During the game, there are a few things the person that is “it” can call out to make it easier to find where the other players are hiding.

1. “Food for 10!” – When the person that is “it” calls out “Food for 10!” they close their eyes for 10 seconds and everyone that was hiding has to move forward to slap the hand of the person that is “it” and then move back quickly to their hiding spots before the 10 seconds is up. (The amount of time can be changed if you think the other players might need more time so you can also call out “Food for 15” for 15 seconds, “Food for 20” for 20 seconds etc).

The players that are hiding have to be very quick because there is a time limit to get “food” (slap the hand of the person who is “it”). When the time is up, the person who is “it” opens their eyes to look around, and so if the other players haven’t made it back to their hiding spot in time, they can be found and called out!

2. “Scramble for 10!” – When the person who is “it” calls out “Scramble for 10!”, they close their eyes for 10 seconds and all the other players in hiding have to change their hiding spots, again remembering that they only have 10 seconds to do so, before the person who is “it” opens their eyes and begins looking around! (Again, the amount of time for this can be changed so you can choose to call out “Scramble for 15” which means the players have 15 seconds to switch hiding spots, “Scramble for 20” which means the players 20 seconds to switch hiding spots etc.)

3.“Animal Noises!” – When the person who is “it” calls out “Animal Noises!”, everyone who is hiding yells out an animal noise. This makes it easier for the person who is “it” to locate their hidden friends.

4. “Fingers!” – When the person who is “it” calls out “Fingers!”, they have to put up their hand and hold up a certain number of fingers. Then everyone who is hiding has to look at the hand of the person who is “it” and yell out the number of fingers that are being held up. The people that are hiding need to be very careful not to be seen when they move their head to look at the number of fingers that the person who is “it” is holding up!

These are the things that the person who is “it” can call out at any time during the games to make it easier to see where the other players are hidden without moving from where they are standing.

Well that’s it for now, and we hope you find these activities helpful and a lot of fun!

Images used:
– Header image: Courtesy Baha’i World Centre.
– ‘Yarn Activity’ image: Courtesy Baha’i World Centre.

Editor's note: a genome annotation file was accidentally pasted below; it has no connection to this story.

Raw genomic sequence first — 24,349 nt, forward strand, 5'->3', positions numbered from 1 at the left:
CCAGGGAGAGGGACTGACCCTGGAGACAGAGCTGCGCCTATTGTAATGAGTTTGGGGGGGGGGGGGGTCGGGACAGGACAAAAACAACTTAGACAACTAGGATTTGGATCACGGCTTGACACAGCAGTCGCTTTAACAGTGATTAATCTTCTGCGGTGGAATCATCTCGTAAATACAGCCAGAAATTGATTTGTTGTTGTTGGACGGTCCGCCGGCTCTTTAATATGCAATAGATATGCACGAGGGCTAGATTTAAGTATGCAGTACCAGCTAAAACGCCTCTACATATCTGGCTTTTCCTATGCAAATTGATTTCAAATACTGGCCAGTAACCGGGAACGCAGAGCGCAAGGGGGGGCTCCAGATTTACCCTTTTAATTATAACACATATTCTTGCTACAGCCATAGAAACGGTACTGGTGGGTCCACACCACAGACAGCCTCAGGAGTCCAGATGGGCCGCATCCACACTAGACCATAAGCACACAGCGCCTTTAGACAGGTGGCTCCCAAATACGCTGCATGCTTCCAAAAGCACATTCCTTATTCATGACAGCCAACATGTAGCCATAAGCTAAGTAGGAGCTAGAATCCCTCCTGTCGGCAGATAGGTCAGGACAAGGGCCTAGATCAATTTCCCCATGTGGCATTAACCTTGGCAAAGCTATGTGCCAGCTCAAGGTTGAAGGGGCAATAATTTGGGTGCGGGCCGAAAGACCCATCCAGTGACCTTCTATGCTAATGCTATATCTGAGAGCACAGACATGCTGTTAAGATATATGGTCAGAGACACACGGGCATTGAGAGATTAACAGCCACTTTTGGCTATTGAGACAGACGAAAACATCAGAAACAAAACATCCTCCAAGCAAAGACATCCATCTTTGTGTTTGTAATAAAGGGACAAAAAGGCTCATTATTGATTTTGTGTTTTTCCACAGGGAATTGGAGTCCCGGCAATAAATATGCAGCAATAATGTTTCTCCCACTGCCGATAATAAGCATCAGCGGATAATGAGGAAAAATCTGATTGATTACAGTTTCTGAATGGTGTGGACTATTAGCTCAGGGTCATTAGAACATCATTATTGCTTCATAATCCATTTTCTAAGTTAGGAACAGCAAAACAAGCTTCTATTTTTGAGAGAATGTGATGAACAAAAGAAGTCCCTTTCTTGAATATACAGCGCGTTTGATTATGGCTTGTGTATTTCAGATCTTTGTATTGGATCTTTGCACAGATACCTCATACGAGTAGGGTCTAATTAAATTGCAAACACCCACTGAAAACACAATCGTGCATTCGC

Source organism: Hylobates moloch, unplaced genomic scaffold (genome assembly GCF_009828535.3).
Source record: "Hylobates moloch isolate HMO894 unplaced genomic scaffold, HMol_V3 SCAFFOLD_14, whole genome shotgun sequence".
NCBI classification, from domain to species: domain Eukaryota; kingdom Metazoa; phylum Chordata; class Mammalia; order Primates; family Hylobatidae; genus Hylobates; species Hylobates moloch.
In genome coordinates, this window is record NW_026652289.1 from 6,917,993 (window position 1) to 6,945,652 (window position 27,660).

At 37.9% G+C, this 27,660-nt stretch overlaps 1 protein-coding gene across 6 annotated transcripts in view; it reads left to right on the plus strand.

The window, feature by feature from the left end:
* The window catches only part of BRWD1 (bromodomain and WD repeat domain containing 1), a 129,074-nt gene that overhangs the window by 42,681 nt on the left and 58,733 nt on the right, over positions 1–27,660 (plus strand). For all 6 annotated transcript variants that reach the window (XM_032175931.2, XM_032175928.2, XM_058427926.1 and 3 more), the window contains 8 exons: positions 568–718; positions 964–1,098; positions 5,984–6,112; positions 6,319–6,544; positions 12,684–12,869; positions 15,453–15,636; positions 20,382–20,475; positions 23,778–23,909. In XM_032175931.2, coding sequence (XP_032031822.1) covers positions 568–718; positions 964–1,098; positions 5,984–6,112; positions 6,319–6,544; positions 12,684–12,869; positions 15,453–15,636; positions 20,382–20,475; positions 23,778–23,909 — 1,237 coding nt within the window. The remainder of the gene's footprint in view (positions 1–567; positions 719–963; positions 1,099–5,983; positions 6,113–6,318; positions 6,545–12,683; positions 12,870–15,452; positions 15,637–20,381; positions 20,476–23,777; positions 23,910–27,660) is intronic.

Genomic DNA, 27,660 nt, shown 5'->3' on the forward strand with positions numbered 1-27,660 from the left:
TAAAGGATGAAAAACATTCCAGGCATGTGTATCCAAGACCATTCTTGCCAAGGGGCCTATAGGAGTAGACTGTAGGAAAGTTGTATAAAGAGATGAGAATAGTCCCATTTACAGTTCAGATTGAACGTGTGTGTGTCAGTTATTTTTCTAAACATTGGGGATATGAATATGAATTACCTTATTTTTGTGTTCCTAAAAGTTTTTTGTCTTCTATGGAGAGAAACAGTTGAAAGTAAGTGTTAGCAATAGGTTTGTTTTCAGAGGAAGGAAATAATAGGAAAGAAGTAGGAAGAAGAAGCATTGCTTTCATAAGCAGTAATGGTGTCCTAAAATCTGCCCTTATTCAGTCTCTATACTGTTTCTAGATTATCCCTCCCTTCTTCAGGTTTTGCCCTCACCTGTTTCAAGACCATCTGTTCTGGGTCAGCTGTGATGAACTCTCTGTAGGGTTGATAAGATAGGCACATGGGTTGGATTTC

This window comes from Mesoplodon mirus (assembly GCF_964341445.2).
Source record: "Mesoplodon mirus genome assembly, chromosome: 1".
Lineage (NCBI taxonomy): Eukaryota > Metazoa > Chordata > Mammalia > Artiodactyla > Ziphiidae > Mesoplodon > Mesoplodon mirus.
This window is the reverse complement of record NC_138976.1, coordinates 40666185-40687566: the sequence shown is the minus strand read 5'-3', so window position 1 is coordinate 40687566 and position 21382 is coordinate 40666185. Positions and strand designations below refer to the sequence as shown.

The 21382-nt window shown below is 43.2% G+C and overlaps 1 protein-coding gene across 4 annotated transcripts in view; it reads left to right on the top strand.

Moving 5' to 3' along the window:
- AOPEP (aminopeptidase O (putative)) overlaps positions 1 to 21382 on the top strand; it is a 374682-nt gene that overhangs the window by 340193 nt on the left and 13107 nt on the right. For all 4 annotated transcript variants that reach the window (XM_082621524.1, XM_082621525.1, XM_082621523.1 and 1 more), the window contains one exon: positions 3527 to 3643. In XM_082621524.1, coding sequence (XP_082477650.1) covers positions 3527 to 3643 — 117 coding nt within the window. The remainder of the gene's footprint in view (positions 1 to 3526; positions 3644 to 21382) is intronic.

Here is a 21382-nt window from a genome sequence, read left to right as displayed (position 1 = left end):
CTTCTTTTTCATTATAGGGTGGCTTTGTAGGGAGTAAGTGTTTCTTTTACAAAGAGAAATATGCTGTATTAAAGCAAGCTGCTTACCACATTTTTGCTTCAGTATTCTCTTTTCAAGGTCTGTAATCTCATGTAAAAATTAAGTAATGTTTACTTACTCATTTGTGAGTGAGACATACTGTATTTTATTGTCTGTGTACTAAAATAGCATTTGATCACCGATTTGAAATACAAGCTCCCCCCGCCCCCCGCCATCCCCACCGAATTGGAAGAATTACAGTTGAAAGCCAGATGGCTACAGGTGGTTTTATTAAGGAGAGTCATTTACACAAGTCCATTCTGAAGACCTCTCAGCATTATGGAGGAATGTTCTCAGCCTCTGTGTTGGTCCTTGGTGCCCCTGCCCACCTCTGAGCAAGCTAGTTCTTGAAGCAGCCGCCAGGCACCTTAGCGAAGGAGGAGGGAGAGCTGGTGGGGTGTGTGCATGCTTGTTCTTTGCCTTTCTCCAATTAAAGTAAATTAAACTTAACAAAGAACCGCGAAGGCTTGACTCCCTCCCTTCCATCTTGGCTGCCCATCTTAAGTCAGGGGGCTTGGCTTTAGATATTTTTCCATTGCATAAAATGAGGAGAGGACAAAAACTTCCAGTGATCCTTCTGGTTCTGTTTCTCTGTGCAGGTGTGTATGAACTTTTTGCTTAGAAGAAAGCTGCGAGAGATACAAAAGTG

– ‘Ladder Activity’ image: Courtesy Pegah Seisan & Hoda Keshavarz-Rahbar.
– ‘Camouflage’ image: Courtesy renu parkhi under Flickr creative commons.

Posted by

Pegah Seisan

Pegah is studying education in Victoria, Canada and enjoys working with junior youth and youth in the community and learning from them.
Pegah Seisan

Discussion 13 Comments

good job pegah

olesya m

olesya m (March 3, 2015 at 6:05 AM)

Great work Pegz. You’re an inspiration to all <3


Rozita (March 3, 2015 at 5:23 PM)

Nice, I could try this for Gordon Head!

Lorenzo S

Lorenzo S (March 3, 2015 at 10:27 PM)

What a great way to learn how to draw a nine-pointed star! (The yarn idea)

While planning Baha’i youth activities, I recalled how, back in Sunday School, we used to make “sheep” out of cardboard toilet-paper tubes and cotton balls. Then I had a burst of inspiration! Using the same materials (but standing the tube on end), I led the class in making cute little figures of Abdul-Baha.


Betty (March 3, 2015 at 6:34 AM)

I don’t know if figures of the Master are the most appropriate thing to be making.


Shokat (March 3, 2015 at 4:32 AM)



SABA (March 3, 2015 at 8:32 AM)

I very much like the JY game activities you presented as I’m also an animator. Good sharing.tq very much hope to hear more.


arasan (January 1, 2016 at 1:35 PM)

These were really useful. Going to use the first two in a mini youth conference happening in our city…


Chad (September 9, 2016 at 3:02 PM)

We’re so glad you found this helpful, Chad! Thanks for reading!

Sonjel Vreeland

Sonjel Vreeland (September 9, 2016 at 3:59 PM)

Can someone help me for more activities and projects which I can conduct with my JY? FOR BOC, GOH, WTSP AND DPW

Ramveer K.

Ramveer K. (April 4, 2019 at 1:16 PM)

Allah’u’abha from vanuatu..great job woww i learn alot from that creative activity..


cassandra (May 5, 2017 at 3:21 AM)

Great ideas! and amazing innovation…which is a challenge when conducting a JYG.


Tiffin (November 11, 2017 at 3:18 PM)

Thanks for sharing. Really helpful for us animators

Itinteang Korere

Itinteang Korere (April 4, 2021 at 12:54 AM)